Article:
“We’re trying to safeguard the concept of the creative vision of the Railtown (plan),” she said.

The amendments were drafted in order to encourage private development that reflects the goals and objectives identified within the sustainable neighbourhood action plan (SNAP).

The 28-acre Railtown neighbourhood has been planned based on a 35-year build out, with approximately 140 units anticipated in Railtown over the next 10 years, along with the potential for approximately 25,000 square feet of new commercial space and 11 acres of new light industrial space (city wide).

Grant funding will need to be secured for many of the projects in the plan (brownfield redevelopment, active transportation and ecological restoration) and the majority of development identified in Railtown is on private land and will rely on the market to drive it, with a few city-owned sites open for development by city staff.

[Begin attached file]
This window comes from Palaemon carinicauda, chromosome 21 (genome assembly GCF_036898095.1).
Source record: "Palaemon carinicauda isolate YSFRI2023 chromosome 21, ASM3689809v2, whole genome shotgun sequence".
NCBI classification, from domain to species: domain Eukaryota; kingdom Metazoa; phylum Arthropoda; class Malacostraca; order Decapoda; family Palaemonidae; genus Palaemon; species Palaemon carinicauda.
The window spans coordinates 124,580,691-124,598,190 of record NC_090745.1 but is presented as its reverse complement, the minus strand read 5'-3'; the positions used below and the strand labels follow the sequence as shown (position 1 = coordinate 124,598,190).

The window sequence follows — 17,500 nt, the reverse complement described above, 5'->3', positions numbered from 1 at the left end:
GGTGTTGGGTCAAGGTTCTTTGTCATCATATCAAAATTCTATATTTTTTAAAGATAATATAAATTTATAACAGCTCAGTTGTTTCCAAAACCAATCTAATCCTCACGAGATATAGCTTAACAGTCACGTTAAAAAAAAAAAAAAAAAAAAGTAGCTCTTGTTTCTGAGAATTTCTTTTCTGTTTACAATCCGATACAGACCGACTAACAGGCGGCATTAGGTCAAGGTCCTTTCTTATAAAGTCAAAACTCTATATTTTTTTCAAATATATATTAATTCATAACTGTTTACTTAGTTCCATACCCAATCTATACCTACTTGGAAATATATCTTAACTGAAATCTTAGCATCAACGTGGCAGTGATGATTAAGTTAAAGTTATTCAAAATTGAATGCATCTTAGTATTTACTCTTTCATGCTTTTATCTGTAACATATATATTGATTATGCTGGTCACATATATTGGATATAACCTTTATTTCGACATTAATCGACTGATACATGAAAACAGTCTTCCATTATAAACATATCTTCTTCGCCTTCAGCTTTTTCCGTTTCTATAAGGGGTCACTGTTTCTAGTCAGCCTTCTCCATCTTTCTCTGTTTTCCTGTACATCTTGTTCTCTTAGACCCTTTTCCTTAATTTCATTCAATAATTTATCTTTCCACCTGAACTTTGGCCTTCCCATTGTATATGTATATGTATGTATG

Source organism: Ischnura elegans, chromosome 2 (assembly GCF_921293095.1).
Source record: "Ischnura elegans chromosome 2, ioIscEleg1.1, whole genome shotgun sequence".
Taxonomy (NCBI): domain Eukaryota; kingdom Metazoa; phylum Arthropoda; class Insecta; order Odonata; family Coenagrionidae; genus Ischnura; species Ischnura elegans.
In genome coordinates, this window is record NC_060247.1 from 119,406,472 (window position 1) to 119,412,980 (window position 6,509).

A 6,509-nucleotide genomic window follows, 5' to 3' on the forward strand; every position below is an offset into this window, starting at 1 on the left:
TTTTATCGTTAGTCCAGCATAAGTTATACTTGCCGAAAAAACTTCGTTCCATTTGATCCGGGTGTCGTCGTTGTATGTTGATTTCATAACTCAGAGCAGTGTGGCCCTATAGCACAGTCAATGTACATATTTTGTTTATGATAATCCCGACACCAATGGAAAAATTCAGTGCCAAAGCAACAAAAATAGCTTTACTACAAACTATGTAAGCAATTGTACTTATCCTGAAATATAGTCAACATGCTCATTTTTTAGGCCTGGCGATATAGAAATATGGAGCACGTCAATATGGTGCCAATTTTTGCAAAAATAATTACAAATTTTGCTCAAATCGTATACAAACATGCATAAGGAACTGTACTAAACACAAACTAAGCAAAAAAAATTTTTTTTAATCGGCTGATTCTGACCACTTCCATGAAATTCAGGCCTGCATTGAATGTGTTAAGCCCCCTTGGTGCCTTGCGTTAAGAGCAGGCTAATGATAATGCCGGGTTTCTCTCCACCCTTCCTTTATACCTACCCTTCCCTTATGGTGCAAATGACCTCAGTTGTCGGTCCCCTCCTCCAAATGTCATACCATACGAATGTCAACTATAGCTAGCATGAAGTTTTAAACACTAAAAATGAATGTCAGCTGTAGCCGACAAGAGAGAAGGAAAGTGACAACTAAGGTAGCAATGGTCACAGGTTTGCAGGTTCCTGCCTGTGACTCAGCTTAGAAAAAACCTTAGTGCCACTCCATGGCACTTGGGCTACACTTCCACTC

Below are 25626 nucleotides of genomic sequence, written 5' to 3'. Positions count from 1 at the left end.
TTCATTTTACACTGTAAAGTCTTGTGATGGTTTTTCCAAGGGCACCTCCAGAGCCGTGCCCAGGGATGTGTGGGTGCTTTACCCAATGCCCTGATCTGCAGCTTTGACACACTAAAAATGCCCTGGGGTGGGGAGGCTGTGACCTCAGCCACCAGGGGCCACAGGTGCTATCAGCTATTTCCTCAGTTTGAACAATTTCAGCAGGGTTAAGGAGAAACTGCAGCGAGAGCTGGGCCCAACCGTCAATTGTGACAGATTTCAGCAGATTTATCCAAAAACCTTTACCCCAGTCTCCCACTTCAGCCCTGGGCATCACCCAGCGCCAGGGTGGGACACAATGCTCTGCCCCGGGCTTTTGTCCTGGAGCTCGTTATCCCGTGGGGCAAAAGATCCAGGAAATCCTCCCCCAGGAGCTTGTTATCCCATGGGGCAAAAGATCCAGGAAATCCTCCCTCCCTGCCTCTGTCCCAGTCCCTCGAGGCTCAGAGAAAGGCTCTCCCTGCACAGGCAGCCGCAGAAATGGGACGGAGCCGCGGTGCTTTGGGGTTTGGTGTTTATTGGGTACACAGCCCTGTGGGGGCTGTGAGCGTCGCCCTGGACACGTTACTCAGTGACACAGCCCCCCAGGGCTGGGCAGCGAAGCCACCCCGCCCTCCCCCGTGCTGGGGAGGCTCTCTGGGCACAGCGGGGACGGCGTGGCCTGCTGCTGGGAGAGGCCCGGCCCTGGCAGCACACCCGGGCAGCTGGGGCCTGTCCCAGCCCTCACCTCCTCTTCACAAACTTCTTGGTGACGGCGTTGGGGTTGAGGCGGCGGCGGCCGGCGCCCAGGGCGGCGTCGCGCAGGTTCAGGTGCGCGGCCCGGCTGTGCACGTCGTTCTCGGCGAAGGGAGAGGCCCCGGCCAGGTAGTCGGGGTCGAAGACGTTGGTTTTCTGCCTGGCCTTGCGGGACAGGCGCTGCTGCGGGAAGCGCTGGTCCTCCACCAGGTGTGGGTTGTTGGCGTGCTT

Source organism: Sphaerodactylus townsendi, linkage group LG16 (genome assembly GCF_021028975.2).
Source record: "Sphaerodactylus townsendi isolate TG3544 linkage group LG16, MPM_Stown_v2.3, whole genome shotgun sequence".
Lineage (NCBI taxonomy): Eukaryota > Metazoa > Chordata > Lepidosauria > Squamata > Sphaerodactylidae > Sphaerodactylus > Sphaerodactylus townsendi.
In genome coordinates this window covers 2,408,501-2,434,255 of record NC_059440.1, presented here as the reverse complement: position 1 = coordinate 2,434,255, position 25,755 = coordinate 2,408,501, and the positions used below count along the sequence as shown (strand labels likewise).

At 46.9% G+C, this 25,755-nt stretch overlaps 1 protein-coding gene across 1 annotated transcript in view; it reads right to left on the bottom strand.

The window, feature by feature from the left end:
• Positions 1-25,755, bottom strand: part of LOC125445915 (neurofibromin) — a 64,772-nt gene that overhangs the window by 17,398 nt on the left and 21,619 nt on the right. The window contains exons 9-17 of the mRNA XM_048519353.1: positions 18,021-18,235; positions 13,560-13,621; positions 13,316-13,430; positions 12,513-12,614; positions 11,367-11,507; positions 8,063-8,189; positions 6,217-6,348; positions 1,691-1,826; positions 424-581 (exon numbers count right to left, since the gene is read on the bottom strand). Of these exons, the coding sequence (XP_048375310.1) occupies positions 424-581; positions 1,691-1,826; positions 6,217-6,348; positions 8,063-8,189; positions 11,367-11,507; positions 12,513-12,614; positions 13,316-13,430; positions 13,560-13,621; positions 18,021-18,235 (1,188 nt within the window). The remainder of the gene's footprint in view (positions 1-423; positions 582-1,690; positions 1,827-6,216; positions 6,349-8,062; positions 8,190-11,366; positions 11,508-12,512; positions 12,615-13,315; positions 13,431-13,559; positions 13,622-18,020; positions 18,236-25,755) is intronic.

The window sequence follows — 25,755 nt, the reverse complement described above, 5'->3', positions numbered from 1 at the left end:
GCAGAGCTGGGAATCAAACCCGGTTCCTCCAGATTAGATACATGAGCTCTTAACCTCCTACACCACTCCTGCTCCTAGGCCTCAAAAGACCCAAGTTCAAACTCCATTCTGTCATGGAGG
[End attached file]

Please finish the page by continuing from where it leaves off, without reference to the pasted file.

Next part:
A look at the amendments

The proposed amendment to the Official Community Plan deals with two changes, including a statement that “all new development align with the council approved Railtown SNAP.”

The second amendment updates the land use designation map to reflect the “broad land use expectations” for the various areas within the neighbourhood.

There are six changes proposed to the Zoning bylaw, with an update to the zoning definition of “micro-brewery” to a new definition of “craft brewery/distillery” involving three of the changes.

“This new definition has been developed and derived for the City of Nelson by reviewing best practices in other communities in British Columbia in conjunction with established standards for existing micro-breweries in Nelson,” said Wahn.

The fourth change adds a new zone to the Zoning Bylaw (C4, Railtown Core Commercial Zone) in order to establish land use regulations that would encourage redevelopment of lands to reflect the Railtown SNAP.

Meirau explained that the proposed C4 zone was similar to the C1, Core Commercial Zone, but with a maximum height of 20 metres (16 m, is the maximum height in the C1 zone) and land use excludes “cannabis-related business” and includes “live/work.”